Could UAE banks get any worse?

Barclays’ behaviour towards its customers is the latest example of bad banking

Earlier this week I interviewed Nick Leeson, the derivatives trader whose risky bets infamously brought down Britain’s Barings bank in 1995.

After the actions of Barclays in the UAE over the past couple of days, I had half a mind to ask Nick if he fancied coming out of retirement and having a go at taking down one or two of the lenders over here.

In case you missed it, the local operation of the London-based bank decided to relieve its books of about 500 or so personal and corporate clients this week. Only not all of them seemed to know about it.

Over the past few days Arabian Business has been inundated with messages from unhappy (ex) customers, many of whom claim that Barclays rang them to tell that their account had been frozen, and would they kindly come right away to collect their balance. One person we spoke on Tuesday told us that the bank was refusing to hand him the cash in his account, as Barclays had already mailed him a cheque for everything he had some weeks earlier. He said he had never received it.

While the reasons for the account closures seemed muddled even among Barclays staff (one apparently told a customer it was because “they were Iranian”), the message coming from HQ was crystal clear.

In a statement sent to Arabian Business, the lender said it had closed the accounts in order to comply with financial regulations set out by the Central Bank.

“The bank has identified certain accounts with expired/deficient information and/or documentation and have repeatedly reached out to customers to remediate. For customers who did not provide the required information/documentation, Barclays had to take the necessary consequential action and hence accounts were blocked,” it read.

Customers beg to differ, however. All of whom Arabian Business has spoken to since the statement was sent out said that all of their documentation with the bank was up-to-date and that they received no correspondence regarding account closures.

This is the second time in recent months that a big, international bank has become embroiled in controversy over such actions. Earlier this year, HSBC gave a number of SME customers 60 days to vacate after it informed them by post that it no longer required their business.

Given the pedigree of financial institutions like Barclays and HSBC, should they not be leaving the domestic competition (who are far from perfect themselves) for dust? Apparently not.

One thing is for certain though. With Barclays having last month announced its intentions to sell off its retail business in the UAE, we will not have to put up with this sort of attitude to customers for much longer.

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Posted by: Ali

Like some one correctly commented here - most of them are not qualified to run a corner shop.

Posted by: Charles Farran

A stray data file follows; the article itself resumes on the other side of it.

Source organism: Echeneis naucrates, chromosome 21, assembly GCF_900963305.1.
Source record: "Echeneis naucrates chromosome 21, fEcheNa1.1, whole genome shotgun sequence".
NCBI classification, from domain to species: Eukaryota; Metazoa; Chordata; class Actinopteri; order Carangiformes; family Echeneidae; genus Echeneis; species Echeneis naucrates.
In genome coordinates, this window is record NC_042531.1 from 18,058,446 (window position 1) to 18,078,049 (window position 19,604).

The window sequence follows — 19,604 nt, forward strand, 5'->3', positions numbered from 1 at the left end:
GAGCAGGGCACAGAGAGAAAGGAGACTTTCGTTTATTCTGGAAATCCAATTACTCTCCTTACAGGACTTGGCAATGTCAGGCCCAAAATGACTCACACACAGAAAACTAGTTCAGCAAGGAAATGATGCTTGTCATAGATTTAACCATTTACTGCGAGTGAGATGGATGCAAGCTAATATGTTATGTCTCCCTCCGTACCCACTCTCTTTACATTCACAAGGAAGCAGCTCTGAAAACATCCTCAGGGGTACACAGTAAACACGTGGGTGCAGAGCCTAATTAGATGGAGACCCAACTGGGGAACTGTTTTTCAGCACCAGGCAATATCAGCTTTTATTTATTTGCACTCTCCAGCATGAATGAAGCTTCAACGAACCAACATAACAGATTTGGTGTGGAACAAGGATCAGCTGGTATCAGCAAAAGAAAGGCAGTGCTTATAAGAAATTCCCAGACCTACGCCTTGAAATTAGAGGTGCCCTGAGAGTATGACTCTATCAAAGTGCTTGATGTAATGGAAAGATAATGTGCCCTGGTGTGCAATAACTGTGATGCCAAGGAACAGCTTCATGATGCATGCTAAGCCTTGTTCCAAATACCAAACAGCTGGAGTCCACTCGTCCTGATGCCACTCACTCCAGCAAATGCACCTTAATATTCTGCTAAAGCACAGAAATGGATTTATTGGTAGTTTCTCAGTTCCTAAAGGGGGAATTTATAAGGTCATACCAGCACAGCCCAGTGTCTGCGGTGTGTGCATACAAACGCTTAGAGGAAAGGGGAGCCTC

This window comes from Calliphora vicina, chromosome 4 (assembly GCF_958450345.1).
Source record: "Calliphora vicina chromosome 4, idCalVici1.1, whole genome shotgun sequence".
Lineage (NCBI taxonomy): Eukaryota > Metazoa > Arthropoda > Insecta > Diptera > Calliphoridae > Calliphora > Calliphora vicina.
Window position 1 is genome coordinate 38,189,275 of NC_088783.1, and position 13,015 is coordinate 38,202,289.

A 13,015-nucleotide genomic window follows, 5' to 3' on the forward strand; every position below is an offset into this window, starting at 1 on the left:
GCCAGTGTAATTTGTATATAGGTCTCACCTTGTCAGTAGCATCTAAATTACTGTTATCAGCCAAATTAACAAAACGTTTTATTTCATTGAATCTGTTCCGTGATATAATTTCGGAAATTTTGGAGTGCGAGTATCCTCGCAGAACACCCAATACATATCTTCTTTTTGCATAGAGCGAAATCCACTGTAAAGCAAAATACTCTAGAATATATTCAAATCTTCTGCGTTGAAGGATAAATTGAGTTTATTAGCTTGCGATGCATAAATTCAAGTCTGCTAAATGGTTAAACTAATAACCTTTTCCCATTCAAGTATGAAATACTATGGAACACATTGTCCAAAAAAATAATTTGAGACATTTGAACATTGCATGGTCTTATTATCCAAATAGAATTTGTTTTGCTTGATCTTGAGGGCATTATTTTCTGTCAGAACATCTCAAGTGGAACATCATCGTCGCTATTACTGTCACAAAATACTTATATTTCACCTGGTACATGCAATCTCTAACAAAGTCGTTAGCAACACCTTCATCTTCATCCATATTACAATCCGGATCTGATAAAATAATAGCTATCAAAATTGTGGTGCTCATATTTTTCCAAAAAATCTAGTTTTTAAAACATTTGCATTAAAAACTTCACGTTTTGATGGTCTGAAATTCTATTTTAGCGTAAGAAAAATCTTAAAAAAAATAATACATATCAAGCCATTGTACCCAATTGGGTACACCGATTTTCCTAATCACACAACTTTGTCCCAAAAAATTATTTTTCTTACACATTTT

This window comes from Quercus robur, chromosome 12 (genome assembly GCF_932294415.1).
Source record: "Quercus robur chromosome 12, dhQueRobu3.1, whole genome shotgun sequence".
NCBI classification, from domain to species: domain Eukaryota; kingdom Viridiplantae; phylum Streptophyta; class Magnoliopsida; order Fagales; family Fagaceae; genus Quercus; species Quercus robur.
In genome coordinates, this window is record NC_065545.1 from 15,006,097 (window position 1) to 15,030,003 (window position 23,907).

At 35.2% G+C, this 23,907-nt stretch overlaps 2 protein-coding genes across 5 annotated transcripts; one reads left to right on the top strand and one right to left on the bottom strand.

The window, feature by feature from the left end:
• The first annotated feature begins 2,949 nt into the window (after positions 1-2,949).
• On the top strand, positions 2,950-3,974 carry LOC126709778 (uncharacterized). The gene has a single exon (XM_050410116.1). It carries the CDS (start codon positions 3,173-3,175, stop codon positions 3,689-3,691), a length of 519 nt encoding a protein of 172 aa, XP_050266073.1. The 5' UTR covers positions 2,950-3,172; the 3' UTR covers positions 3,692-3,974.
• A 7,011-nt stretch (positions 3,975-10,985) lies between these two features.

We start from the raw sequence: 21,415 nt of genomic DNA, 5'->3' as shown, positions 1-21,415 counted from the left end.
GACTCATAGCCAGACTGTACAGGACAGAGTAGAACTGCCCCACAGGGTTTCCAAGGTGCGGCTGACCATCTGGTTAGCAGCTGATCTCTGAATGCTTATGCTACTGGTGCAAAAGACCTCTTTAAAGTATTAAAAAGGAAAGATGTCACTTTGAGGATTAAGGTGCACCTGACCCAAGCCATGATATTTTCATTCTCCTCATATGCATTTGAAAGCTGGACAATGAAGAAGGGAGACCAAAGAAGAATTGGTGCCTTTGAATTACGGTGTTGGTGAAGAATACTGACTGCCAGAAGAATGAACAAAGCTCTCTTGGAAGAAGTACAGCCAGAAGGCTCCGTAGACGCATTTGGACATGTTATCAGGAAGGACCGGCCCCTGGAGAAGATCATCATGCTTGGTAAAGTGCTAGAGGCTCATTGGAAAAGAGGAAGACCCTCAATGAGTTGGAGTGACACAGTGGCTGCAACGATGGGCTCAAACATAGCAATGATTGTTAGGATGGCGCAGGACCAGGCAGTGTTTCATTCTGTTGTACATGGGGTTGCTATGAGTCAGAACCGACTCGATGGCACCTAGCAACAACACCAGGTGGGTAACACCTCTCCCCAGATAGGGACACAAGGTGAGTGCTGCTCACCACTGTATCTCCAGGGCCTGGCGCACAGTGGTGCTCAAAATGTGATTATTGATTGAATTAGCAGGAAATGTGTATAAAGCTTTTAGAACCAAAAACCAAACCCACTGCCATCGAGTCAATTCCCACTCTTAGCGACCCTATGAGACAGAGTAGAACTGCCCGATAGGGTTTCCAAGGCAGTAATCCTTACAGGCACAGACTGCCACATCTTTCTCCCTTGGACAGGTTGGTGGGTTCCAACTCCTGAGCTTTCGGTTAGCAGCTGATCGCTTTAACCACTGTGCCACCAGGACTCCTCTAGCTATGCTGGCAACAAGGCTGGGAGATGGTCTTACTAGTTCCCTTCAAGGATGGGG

As one of the largest offshore Company service providers we find it increasingly difficult to open Bank accounts for our International clients in anywhere in the UAE.

It seems that the management of the top world Banks have completely lost the plot. Banks must be reminded that they are simply custodians of clients money, for which they charge heavy fees. when they lose money they just walk away, usually with a large payoff for failure. International business will soon cease up due to the attitude of governments and the Bank directors. Most of these people are not qualified to run a corner shop It is time for Bank clients to start giving these people a hard time. they have had it too easy for too long.
Charles Farran.
Amanda J Molyneux & Company Limited

Posted by: Banked Up Abroad

Got a very small loan from Samba Bank. Paid on time every month. When Barclays closed my account, I paid cash until I moved to HSBC. Still maintained on time. 10 months ago, Samba phoned me a number of times for whatever reason (not for late payments as they were all on time). I never answered their calls. Didn't recognise the number and 9 times out of 10, an unknown landline is marketing, in my experience. They filed a case against me for not answering my phone when they called. Travelled numerous times since the case was filed until a business trip last week when I was ushered away after checking in my bag. Flight went without me and I was detained in locked room for hours. Found out that the case for "me not answering their calls" took 10 months to process and I spent a day with my passport taken away and in a locked room while my fiancee had to sort all out from the outside to get me free. What a great banking system we have in Dubai. Archaic. Antiquated. Unreasonable.

Posted by: Peter Bench

Interestingly the article does not dispute that Central Bank regulations may lie behind this precipitate action. If so, then what else was the bank to do? If not, perhaps you could get the CB to comment?

Posted by: Grant

Mashreq bank closed our business account without any notice! We were always in the black and followed their rules about retaining a minimum balance. After failing to receive a reason as to why our account was closed several enquiries we were eventually told that the bank did not make any money from us! We were unable to access our money for 6 weeks until we could finally open a new account with ADNB. Our application with ENBD was declined after a 5 week process as we couldn't prove our previous experience in our Industry!!

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